Industry trade

Aluminum orders stagnate as U.S. buyers fear recession

U.S. aluminum buyers are holding back new orders for fear that rising inflation and collapsing supply chains could trigger a recession.

Spot deals have taken a break in recent weeks as Russia’s invasion of Ukraine added heightened uncertainty to a market already facing long lead times and falling demand, according to several people who trade light industrial metal.

Buyers continue to take delivery of their metal under contract, but recent economic gauges have people worried enough to delay buying more for their shipments.

A measure of U.S. manufacturing activity faltered last month, falling to its lowest level since 2020 as new orders and production slowed, while U.S. consumer prices rose the most in 40 years, rising gasoline prices and food inflation increasing pressure on the US federal government. Reserve to raise interest rates.

“There is demand destruction happening on different fronts, but as the market is still working on backorders, market players are not really feeling it yet,” said Harbor Intelligence managing director Jorge. Vazquez, during a telephone interview. “It’s about shortages of key components, but also about exhaustion of demand – people who wanted a motorhome, a boat, a bike, a washing machine or those who renovated their house, it’s finished.”

A major driver of the slowdown is the continued shortage of semiconductors in the automotive industry, which is preventing automakers from reaching full capacity.

The automotive industry accounts for 31% of U.S. aluminum needs, according to data from the Aluminum Association industry group.

The cost of shipping aluminum to the US Midwest has fallen over the past two weeks, indicating that listing activity has slowed.

The CEO of Alcoa Corp, the largest U.S. producer, said on last week’s earnings call that chip shortages were making supply chain disruptions more difficult, creating ripple effects for broader economic growth.

While Alcoa left its full-year shipment outlook unchanged, the Pittsburgh, Pennsylvania-based producer now expects global aluminum demand to grow 2% this year, compared to its previous growth outlook of 2-3%.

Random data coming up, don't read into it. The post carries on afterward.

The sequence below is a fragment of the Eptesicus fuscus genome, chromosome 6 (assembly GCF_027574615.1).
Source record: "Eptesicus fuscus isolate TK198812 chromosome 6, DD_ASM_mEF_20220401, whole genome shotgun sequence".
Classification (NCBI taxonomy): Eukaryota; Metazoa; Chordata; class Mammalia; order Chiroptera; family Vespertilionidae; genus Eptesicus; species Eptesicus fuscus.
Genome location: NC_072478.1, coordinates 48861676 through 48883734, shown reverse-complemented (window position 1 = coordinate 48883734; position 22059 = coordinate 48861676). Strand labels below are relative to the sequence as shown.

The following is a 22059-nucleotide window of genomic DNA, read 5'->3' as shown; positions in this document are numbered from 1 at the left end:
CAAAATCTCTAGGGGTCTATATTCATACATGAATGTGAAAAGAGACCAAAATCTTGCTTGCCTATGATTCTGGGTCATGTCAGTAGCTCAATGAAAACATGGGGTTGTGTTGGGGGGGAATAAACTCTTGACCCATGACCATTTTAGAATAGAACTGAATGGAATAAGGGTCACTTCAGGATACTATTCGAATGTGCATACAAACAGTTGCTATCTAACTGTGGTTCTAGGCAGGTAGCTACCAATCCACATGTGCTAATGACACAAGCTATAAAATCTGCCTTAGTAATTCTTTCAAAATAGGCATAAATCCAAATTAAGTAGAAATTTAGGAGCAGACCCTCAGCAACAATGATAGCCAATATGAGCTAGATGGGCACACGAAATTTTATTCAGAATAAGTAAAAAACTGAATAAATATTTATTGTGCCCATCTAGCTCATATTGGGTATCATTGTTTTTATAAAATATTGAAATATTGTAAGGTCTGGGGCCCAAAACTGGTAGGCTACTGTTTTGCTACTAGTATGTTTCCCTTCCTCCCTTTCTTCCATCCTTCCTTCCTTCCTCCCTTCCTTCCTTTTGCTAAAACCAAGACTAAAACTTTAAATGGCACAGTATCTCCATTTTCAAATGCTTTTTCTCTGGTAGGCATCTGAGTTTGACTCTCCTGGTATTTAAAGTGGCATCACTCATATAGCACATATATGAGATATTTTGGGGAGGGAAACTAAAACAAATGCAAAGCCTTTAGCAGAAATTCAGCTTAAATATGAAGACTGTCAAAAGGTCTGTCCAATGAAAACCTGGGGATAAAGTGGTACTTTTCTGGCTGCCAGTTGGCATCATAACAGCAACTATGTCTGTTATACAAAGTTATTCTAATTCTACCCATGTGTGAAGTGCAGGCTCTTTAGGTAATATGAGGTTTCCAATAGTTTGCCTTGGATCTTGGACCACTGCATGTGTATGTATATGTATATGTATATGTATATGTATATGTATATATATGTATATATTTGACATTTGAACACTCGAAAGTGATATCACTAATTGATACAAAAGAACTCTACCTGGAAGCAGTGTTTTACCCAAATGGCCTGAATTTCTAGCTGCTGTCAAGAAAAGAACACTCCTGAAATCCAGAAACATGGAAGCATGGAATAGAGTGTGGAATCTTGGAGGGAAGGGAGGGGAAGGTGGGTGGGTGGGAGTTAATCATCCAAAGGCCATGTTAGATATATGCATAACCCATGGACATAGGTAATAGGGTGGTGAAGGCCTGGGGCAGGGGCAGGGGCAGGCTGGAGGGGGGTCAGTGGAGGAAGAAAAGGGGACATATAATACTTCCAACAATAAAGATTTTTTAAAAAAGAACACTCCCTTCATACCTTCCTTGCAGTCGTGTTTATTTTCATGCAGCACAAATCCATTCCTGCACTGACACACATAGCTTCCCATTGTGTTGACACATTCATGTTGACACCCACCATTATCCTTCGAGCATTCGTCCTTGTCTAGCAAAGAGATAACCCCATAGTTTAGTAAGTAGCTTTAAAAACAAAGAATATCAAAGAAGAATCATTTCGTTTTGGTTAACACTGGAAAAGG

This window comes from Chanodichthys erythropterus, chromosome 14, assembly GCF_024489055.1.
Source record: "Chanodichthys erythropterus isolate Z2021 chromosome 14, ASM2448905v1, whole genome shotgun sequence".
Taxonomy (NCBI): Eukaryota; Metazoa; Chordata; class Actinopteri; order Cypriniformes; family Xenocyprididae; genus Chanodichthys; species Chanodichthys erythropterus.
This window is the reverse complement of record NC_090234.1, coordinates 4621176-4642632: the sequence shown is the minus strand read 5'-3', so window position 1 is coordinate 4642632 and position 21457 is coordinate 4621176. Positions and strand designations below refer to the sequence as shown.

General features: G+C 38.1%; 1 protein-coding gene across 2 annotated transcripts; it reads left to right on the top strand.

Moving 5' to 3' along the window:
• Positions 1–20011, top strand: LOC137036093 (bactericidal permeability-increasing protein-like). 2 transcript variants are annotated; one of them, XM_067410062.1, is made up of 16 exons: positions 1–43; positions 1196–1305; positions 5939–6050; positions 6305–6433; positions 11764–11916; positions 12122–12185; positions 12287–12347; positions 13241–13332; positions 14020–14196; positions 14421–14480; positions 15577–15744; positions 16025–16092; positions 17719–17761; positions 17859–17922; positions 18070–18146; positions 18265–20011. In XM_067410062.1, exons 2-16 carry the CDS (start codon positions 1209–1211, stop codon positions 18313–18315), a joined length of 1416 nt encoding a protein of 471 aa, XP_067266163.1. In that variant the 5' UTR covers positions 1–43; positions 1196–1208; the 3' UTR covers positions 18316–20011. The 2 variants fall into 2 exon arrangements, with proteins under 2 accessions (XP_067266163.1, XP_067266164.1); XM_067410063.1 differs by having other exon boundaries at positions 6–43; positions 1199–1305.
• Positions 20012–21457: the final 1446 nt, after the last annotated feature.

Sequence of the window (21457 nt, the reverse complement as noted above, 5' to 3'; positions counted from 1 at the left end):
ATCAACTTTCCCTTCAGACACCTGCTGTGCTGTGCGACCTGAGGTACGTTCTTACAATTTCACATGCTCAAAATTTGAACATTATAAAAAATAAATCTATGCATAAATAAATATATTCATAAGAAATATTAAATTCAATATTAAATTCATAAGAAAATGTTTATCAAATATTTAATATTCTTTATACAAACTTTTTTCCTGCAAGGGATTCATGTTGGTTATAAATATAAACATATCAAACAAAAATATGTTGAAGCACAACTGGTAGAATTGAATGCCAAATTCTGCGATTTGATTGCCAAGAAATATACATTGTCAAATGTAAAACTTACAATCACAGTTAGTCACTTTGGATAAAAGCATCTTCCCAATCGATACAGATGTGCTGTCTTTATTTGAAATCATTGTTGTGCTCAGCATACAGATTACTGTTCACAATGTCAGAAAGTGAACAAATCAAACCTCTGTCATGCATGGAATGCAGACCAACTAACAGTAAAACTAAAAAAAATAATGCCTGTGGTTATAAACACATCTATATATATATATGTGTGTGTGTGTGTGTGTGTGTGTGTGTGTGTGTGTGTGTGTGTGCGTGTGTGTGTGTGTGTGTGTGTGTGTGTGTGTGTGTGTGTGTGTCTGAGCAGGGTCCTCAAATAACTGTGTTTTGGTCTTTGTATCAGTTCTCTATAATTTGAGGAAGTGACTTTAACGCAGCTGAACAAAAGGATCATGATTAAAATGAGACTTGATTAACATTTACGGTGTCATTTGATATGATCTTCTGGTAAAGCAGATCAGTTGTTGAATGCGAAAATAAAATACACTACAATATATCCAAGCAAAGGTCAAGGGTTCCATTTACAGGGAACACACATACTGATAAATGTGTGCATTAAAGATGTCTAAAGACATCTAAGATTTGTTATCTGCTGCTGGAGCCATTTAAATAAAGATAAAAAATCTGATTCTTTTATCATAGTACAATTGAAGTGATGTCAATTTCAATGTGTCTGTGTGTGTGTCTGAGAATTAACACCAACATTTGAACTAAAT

While the automobile has slowed down, aluminum still has its bright spots. Aerospace sales and packaging are strong. Packaging, which accounts for one-fifth of aluminum demand in the United States, has seen an increase in recent years as more people drink beverages from cans instead of plastic bottles.

Aluminum producers do not yet expect significant drops in shipments.

Much of the hesitation comes from buyers and sellers weighing whether inflation, supply chain bottlenecks and rising energy costs will persist in the second half. The widespread economic effects of COVID-19 lockdowns in China are also adding to the uncertainty.

“We see the COVID situation which has evolved again in China, and we have war, so it is difficult to see how it will play out,” Hilde Merete Aasheim, CEO of Norsk Hydro ASA, one of Europe’s largest producers who also did business in the United States, said in a telephone interview. “We fear that with the pressure we see now, we could go into a recession, but there is so much going on.

Other metals:

‧Gold for June delivery on Friday rose US$20.40 to US$1,911.70 an ounce, down 1.2% on the week.

‧Money for July, delivery fell $0.09 to $23.09 an ounce, down 5.6% for the week, and July copper fell US$0.02 to US$4.41 a pound, down 3.7% on the week.

Additional reports per AP

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